Animals Rights Concerns over Iraq War Homeless Vets
(ACPA-Iowa) Advocacy groups for the homeless are blaming the Iraq War for an alarming surge in the number of homeless Vets on the streets of America. A recent study showed a one hundred fold increase in the number of Vets turning up at shelters and soup kitchens in need of assistance.
The report claims that the war in Iraq has created fear over oil supplies and driven a huge demand for corn-based ethanol. With vast amounts of farmland being converted from animal use to growing the biofuel-crop, the demand for Vets has plummeted, sending many of them to the streets.
Vets who signed up expecting a lifetime of honor and respect have had a rude awakening. Homeless Vet Carter Stonewright jr. told "Vets Today" Magazine that, "At first I thought I was joining a noble profession but as soon as they were done with me I was tossed aside. Big-Ethanol is behind it all if you ask me."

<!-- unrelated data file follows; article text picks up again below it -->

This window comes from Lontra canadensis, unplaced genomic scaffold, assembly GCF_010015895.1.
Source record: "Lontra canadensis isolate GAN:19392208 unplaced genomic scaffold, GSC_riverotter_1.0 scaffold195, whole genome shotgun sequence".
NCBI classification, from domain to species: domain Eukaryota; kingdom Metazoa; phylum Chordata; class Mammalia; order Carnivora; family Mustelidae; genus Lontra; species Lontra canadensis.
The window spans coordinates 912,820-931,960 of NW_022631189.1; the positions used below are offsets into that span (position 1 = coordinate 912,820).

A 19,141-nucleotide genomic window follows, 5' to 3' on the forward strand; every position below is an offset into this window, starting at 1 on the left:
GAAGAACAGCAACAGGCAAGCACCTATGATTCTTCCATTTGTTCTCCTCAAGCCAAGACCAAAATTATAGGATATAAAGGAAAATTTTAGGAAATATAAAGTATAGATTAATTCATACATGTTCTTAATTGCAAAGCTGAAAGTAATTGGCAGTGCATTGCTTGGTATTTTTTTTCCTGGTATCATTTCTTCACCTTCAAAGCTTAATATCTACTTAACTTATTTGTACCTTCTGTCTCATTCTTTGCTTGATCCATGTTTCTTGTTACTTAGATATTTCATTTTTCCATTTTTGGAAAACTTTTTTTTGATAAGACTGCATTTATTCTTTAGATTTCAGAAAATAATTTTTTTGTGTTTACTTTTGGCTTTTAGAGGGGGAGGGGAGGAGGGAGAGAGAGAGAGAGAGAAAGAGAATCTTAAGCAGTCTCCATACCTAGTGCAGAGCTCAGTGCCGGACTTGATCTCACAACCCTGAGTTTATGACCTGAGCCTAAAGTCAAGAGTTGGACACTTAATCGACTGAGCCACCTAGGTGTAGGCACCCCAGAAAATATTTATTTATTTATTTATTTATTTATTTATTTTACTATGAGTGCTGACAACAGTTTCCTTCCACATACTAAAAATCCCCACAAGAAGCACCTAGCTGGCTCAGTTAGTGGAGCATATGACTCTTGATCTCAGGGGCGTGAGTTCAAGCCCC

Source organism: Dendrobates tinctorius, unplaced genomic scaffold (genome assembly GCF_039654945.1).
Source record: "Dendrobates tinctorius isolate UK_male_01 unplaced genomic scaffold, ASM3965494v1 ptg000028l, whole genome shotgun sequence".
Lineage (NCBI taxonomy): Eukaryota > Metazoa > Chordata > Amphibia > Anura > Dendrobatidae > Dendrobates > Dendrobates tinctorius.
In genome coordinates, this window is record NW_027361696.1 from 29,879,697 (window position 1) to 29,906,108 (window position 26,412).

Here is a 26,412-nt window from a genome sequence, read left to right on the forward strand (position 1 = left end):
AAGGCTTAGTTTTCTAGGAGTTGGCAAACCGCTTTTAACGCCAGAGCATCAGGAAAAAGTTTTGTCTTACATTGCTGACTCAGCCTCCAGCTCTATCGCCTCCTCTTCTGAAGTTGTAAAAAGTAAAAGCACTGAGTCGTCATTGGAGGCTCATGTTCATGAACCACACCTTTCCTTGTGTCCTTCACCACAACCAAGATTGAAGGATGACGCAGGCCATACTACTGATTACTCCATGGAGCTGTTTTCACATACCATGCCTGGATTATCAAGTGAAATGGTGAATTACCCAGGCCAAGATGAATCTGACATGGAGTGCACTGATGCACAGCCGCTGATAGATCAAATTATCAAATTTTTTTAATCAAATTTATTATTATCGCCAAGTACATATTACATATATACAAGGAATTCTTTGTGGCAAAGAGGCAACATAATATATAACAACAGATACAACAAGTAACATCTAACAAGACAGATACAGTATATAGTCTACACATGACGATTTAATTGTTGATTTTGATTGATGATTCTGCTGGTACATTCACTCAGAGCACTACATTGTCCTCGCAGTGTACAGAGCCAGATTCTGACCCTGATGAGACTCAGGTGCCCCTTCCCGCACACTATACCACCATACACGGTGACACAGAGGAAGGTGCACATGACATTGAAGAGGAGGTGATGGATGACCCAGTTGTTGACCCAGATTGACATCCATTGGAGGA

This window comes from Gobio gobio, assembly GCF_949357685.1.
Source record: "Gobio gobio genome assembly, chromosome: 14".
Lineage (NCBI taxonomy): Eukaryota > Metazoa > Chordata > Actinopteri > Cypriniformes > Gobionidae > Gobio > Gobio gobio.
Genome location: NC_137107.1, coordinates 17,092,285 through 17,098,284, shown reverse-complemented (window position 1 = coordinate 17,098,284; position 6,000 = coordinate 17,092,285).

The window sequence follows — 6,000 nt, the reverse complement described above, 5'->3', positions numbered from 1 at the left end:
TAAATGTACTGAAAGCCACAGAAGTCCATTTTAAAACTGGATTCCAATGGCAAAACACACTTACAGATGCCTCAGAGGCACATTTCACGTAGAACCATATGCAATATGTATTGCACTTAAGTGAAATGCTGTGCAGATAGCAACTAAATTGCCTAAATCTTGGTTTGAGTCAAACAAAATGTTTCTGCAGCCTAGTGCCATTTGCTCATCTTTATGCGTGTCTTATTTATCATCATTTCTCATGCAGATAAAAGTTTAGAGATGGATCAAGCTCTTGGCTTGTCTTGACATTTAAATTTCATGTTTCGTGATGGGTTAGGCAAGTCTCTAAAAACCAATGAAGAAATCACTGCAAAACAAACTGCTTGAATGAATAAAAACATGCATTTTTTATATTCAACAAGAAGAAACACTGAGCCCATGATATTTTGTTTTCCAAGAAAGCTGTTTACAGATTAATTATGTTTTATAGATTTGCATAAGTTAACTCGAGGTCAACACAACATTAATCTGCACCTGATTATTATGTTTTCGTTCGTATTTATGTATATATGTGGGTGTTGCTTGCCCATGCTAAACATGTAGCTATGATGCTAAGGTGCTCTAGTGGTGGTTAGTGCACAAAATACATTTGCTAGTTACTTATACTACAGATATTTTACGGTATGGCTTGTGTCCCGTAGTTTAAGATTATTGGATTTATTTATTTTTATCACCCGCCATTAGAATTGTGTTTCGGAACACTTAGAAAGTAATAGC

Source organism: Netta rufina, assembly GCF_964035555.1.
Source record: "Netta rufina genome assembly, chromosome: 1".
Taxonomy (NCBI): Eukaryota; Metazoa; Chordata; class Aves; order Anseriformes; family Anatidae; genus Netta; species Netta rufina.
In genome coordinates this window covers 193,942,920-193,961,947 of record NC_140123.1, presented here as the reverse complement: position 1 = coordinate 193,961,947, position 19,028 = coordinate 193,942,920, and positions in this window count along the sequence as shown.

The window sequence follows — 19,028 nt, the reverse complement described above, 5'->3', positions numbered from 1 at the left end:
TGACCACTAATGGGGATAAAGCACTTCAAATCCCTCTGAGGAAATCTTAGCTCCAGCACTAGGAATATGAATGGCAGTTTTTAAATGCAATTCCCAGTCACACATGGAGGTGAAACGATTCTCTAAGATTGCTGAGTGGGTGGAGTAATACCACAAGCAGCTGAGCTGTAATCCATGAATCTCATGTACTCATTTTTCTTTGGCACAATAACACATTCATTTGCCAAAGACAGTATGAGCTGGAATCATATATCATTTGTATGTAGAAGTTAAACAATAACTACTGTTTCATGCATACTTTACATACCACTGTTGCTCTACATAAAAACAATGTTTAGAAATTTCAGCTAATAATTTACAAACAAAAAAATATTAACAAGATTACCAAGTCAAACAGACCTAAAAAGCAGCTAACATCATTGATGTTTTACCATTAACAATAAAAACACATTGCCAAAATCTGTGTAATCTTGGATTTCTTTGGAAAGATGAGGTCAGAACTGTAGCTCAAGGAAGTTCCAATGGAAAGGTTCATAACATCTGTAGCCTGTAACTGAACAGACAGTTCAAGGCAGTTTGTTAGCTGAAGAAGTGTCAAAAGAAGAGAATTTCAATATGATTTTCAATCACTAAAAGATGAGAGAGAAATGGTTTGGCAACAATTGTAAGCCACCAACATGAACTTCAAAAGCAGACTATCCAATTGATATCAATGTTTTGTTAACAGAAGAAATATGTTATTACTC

Another former Vet Jonathon Haugthon said, "I used to go from house to house in the middle of the night dealing with emergencies in often hazardous unlit conditions, risking my safety...and for what? A pat of the back and a thank-you for my service as they slammed the barn gate shut."
Homeless Vietnam Vets joined the chorus of criticism saying that nothing has changed over the decades for Vets, despite the promises of politicians. Many spoke of running around the jungle fixing Raptors and Black hawks, while all the time worrying that gorillas would attack. "We used to call them the Viet-Kong," said one Vet.
Veterinary colleges are also seeing a sharp drop in recruitment and some are offering free college tuition for freshmen.
But as one Vet put it, "Things are bad for me, but I have some hope, I wish I could say the same for the homeless Veterans."
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